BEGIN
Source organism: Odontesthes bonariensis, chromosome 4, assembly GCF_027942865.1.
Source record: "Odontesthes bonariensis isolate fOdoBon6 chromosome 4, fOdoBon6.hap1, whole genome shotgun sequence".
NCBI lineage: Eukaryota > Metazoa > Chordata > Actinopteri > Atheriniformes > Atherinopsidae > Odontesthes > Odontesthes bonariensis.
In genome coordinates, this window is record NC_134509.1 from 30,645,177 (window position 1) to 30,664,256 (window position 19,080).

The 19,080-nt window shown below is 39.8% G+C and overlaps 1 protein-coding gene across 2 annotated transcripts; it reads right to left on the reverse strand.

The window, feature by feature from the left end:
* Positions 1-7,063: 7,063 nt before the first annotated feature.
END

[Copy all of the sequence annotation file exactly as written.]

Source organism: Odontesthes bonariensis, chromosome 4, assembly GCF_027942865.1.
Source record: "Odontesthes bonariensis isolate fOdoBon6 chromosome 4, fOdoBon6.hap1, whole genome shotgun sequence".
NCBI lineage: Eukaryota > Metazoa > Chordata > Actinopteri > Atheriniformes > Atherinopsidae > Odontesthes > Odontesthes bonariensis.
In genome coordinates, this window is record NC_134509.1 from 30,645,177 (window position 1) to 30,664,256 (window position 19,080).

The 19,080-nt window shown below is 39.8% G+C and overlaps 1 protein-coding gene across 2 annotated transcripts; it reads right to left on the reverse strand.

The window, feature by feature from the left end:
* Positions 1-7,063: 7,063 nt before the first annotated feature.